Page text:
02/22/18 - 9:45 AM to 11:00 AM
Department Seminar: Professor Neil L. Kelleher
"Scalable Approaches to Harvest Drug Leads from Nature’s Microbes"
Natural products are a major historical source of drugs. Since 1981, ~60% of all approved small molecule drugs have been natural products, their derivatives, or their mimics. However there is a need for renewable, reliable sources for the discovery of new natural products as the biopharma industry has largely abandoned the field in recent years. The genomics era has marshaled in a wealth of information about the natural product biosynthetic arsenals of both fungi and bacteria, promising the potential for vast new collections of fine chemicals. However, lacking are tools to convert that genomic knowledge into the promised wealth of new molecules. My lab has worked on this problem in both bacteria and fungi using two distinct approaches. In the first approach, called metabologenomics, we utilize the correlation of biosynthetic gene clusters with metabolites detected from actinomycete bacteria through large-scale sequencing and metabolomics and report the discovery of the gene clusters for tambromycin and other compounds. In the second approach, we use high throughput heterologous expression of fungal biosynthetic gene clusters through fungal artificial chromosomes with metabolomic scoring (FAC-MS), resulting in discovery of 15 new natural products, including the molecule valactamide A.[2, 3]
- Doroghazi JR, Albright JC, Goering AW, Ju K, Haines RR, Tchalukov KA, Labeda DP, Kelleher NL, & Metcalf WW (2014) A Roadmap for Natural Product Discovery Based on Large-Scale Genomics and Metabolomics. Nat. Chem. Biol. 10(11):963-968.
- Bok J, Ye R, Clevenger KD, Mead D, Wagner M, Krerowicz A, Albright J, Goering A, Thomas P, Kelleher NL, Keller NP, Wu C. (2015) Fungal Artificial Chromosomes for Mining of the Fungal Secondary Metabolome. BMC Gen. 16:343.
- Clevenger KD, Bok JW, Ye R, Miley GP, Velk T, Chen C, Yang K, Gao P, Lamprecht M, Thomas P, Islam M, Wu CC, Keller NP, Kelleher NL (2017) A Scalable Platform to Identify Fungal Secondary Metabolites and their Gene Clusters. Nat. Chem. Biol. [Epub ahead of print]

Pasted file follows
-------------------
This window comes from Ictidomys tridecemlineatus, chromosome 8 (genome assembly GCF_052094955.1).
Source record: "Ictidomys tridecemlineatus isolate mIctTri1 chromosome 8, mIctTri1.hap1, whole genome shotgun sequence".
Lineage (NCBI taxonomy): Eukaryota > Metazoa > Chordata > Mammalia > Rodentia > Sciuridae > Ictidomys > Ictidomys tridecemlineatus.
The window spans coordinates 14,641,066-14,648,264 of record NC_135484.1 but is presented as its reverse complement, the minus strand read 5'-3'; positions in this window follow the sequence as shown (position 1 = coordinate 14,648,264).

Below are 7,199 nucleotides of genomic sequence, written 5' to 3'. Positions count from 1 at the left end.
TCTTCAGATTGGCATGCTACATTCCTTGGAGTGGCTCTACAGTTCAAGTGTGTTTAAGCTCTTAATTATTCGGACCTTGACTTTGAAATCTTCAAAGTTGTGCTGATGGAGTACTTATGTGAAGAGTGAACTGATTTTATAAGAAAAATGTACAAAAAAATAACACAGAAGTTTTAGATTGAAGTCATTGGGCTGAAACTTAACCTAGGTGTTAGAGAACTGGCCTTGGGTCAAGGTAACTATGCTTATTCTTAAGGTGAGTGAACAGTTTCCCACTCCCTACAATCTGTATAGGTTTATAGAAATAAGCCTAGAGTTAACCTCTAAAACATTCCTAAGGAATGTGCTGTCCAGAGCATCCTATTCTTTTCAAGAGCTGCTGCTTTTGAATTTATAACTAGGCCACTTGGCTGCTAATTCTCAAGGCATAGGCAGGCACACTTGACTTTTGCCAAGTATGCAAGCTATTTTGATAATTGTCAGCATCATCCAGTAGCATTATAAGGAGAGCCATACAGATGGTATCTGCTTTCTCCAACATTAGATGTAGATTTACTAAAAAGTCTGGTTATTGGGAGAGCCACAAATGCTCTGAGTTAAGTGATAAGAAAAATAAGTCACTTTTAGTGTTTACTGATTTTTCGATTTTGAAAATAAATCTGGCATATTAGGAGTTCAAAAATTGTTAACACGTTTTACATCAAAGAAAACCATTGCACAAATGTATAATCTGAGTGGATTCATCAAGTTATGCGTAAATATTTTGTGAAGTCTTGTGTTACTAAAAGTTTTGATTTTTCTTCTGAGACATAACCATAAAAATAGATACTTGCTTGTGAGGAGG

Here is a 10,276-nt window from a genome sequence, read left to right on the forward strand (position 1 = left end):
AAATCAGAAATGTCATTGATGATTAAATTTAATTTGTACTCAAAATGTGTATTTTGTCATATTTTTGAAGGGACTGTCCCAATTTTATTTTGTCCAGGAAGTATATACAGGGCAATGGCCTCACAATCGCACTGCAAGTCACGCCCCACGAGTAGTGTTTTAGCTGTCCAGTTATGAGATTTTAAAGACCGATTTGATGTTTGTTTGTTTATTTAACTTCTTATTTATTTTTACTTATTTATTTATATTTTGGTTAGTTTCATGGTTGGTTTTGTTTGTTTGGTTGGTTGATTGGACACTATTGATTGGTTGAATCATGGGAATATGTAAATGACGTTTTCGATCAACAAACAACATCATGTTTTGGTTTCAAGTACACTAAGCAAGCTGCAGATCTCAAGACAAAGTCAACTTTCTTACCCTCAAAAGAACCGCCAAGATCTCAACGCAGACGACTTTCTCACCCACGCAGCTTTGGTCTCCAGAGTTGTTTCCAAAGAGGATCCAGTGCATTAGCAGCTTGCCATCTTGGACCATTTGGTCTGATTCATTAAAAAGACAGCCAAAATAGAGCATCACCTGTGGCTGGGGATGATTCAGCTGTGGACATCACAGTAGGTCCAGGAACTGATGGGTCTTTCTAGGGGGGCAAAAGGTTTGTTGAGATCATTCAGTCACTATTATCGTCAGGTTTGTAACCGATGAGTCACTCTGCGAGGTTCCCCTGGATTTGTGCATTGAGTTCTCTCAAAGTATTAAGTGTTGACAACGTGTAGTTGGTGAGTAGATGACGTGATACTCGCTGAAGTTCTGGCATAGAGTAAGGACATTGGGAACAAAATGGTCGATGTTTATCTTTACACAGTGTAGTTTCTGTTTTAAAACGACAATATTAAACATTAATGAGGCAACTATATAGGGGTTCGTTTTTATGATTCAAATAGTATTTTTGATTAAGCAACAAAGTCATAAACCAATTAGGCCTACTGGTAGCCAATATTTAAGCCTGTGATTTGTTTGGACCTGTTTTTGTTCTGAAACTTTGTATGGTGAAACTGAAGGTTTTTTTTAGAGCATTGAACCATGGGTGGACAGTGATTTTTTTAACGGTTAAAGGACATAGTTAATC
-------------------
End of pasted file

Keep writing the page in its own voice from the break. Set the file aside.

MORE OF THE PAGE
Professor Kelleher’s research is composed of three main sub-groups that continue working in the areas of top down proteomics, natural products biosynthesis/discovery, and chromatin biology. The core of the Kelleher Team is built around expertise in technology development for complex mixture analysis using Fourier-Transform Mass Spectrometry for targeted applications in proteomics and metabolomics. Professor Kelleher harbors specific interests in the biosynthesis and discovery of polyketides and non-ribosomally produced peptides. Further themes of the Kelleher laboratory include using intact proteins for efficient detection of their post-translational modifications, with specific interests in chromatin and cancer biology.
Professor Kelleher earned a Bachelor of Science degree in chemistry and a Bachelor of Arts degree in German from Pacific University in 1992. After finishing his joint graduate work with professors Tadhg Begley and Fred McLafferty at Cornell University in 1997, Kelleher moved to the laboratory of Professor Christopher Walsh at Harvard Medical School. This training in high performance mass spectrometry and enzymology explains much of the research performed by his independent laboratory at the University of Illinois in Urbana-Champaign. In 2010, the Kelleher Group relocated to Northwestern University. He has about 150 publications, an H-factor of 39, and provides ProSight software via the web to more than 650 labs around the world.